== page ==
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Materials
 
Welded Wire Fabric
The most common reinforcement associated with slabs-on-grade is welded wire fabric. However, this is not the only means of reinforcing slabs. In some cases deformed bars are used in order to assure that the reinforcement is placed at the correct depth within the slab and not damaged during  placement. In either case when using deformed bars or welded wire fabric, it is essential that adequate support of the steel is provided.

Welded Wire Fabric
 
When using welded wire fabric, prefabricated sheets should be used in lieu of rolled fabric in  order to help assure proper location of the steel within the concrete. In either case a minimum of  one chair per 25 square feet of mesh should be used to adequately support the reinforcement above  the sub-grade. The table provided in this slide lists common styles of welded wire fabric, including the “old” and "new" designations. Although the "new" designations are more than 20 years old, many engineers find this cross-reference  helpful.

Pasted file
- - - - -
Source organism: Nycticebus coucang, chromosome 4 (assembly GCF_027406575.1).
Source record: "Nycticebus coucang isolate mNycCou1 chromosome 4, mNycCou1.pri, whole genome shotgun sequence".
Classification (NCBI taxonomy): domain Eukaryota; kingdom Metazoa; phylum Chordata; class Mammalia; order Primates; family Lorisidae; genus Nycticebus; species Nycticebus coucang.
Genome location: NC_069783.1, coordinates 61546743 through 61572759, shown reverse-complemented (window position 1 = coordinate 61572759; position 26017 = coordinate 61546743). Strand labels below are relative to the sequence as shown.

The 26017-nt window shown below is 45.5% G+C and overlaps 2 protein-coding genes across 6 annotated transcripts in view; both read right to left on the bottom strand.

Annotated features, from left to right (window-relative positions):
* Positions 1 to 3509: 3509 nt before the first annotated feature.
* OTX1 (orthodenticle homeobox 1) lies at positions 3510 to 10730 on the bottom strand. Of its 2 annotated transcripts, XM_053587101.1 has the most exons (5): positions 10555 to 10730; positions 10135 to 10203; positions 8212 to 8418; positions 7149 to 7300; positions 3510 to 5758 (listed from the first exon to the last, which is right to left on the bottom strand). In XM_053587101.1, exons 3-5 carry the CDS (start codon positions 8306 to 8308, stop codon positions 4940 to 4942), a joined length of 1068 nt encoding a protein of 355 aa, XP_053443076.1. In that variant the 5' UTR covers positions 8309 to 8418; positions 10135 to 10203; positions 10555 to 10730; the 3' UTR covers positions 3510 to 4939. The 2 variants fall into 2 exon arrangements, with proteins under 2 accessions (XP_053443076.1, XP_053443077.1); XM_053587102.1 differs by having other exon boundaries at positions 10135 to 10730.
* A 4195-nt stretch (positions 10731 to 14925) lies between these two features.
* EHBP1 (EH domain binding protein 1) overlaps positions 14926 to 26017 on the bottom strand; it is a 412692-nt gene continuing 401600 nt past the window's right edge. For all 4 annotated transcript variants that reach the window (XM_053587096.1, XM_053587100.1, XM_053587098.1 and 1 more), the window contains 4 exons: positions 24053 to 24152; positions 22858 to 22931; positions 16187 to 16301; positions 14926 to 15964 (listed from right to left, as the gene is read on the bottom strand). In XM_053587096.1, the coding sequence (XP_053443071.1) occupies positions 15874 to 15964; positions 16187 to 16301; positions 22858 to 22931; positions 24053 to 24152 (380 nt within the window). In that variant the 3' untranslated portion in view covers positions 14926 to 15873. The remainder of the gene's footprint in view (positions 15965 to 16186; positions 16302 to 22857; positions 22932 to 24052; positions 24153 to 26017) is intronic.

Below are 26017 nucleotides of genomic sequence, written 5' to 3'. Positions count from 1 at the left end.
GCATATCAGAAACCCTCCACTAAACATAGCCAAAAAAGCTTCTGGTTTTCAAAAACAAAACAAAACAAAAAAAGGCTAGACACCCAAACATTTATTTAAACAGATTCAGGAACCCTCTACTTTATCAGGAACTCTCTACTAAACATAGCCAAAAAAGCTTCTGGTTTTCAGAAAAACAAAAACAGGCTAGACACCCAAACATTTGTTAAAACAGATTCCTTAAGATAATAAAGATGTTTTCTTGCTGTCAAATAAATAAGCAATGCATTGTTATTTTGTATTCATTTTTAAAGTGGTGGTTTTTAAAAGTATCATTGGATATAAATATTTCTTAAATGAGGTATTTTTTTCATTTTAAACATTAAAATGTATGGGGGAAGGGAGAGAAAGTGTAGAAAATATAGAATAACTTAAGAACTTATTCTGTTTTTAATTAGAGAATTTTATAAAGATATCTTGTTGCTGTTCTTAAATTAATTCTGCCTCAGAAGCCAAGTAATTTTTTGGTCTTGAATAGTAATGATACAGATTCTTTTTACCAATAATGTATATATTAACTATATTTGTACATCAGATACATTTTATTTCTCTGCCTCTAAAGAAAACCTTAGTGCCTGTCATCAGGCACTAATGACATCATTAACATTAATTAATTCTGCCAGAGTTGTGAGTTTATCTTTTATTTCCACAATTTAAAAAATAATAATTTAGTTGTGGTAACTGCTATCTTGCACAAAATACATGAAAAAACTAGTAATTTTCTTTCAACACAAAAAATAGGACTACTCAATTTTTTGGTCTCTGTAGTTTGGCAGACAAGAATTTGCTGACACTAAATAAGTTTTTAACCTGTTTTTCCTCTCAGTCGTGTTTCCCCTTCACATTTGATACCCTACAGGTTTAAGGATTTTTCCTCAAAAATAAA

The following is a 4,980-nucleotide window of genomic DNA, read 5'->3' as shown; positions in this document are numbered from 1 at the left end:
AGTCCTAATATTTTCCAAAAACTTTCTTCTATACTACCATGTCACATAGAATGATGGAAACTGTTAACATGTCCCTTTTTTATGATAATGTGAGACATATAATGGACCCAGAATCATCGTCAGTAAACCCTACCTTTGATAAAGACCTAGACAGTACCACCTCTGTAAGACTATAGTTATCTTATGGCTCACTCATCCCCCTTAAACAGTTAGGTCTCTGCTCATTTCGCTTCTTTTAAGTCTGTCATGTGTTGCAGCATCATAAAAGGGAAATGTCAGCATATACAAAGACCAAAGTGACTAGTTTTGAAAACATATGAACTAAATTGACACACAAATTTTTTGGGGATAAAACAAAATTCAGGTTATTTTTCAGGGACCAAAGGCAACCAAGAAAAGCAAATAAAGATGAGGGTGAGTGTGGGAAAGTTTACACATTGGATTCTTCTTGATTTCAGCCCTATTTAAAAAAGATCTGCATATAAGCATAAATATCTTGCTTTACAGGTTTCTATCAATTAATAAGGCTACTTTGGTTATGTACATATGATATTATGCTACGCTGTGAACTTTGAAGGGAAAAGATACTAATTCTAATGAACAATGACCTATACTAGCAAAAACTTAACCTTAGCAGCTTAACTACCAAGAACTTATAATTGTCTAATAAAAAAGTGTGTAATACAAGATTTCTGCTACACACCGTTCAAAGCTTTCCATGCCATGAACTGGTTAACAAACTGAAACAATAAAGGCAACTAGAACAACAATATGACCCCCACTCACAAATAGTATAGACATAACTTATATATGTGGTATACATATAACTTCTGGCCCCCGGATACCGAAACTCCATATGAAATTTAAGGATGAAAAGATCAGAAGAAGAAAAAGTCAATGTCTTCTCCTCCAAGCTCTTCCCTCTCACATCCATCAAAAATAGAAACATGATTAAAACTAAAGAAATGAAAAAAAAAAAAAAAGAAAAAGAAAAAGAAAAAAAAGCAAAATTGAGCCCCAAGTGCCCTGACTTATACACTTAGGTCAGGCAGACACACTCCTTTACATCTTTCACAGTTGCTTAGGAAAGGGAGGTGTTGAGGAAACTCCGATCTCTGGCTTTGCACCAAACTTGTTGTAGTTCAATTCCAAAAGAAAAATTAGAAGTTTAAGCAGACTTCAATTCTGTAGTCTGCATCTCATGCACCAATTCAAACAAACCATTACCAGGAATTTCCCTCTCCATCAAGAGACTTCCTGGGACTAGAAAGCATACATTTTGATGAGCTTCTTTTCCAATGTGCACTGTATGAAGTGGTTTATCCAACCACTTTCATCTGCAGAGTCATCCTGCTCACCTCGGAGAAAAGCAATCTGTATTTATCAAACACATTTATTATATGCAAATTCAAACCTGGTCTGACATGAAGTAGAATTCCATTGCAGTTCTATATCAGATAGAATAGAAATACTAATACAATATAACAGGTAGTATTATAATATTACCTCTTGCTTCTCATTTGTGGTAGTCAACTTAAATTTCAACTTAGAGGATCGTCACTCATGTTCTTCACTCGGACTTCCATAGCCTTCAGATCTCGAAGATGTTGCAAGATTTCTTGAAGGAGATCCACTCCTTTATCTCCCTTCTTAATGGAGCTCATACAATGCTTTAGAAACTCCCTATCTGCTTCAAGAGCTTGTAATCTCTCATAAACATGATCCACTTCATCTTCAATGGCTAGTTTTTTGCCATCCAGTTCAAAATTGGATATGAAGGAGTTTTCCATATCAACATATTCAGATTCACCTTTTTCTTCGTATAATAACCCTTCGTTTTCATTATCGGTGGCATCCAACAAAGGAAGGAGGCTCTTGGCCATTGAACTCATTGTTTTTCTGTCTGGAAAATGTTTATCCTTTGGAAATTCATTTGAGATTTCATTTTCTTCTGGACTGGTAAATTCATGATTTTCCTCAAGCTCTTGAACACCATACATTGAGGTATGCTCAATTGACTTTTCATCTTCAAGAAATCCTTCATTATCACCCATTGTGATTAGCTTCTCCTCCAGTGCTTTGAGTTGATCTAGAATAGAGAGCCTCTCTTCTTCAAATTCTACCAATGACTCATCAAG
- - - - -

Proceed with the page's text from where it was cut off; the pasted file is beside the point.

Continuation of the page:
Welded Wire Fabric Styles
 * Exact W-Number size for 8 gauge is W2.1.
** Exact W-Number size for 2 gauge is W5.4
 
Deformed Bars
 
The most common bar sizes encountered when using deformed reinforcement for typical lightly loaded slabs are #4 and #5 bars. However, it is recommended that #5 bars be used as a minimum as bars of smaller diameter are much more susceptible to damage due to foot traffic during the placing operation. 
Deformed Bars
Source: John Rohrer Contracting Company
 
Post-Tensioning Tendons
 
Post-tensioning is very popular for slab-on-grade construction in some areas of the country. This is especially true for super-flat industrial floors and areas susceptible to expansive soil. The most common post-tensioning material is half-inch diameter 270k prestressing strand. The strand is generally greased and encapsulated in an extruded plastic sheathing. Post-tensioning precompresses the concrete, which in turn helps to control shrinkage cracking allowing for greater distances between joints.
Post-Tensioning Tendons
 
Fiber Reinforcement
 
Synthetic fiberglass and steel fibers can also help to control plastic shrinkage cracking and limit the size of cracks when used according to the manufacturer's recommendations. However, currently there is no data indicating that the use of such fibers allows for an increase in joint spacing. In addition, currently ACI does not recognize fiber reinforcement as an acceptable substitute for conventional reinforcement. In addition, fiberglass fibers can sometimes protrude from the finish surface of the slab giving the concrete a “hairy” appearance.
Fiber Reinforcement










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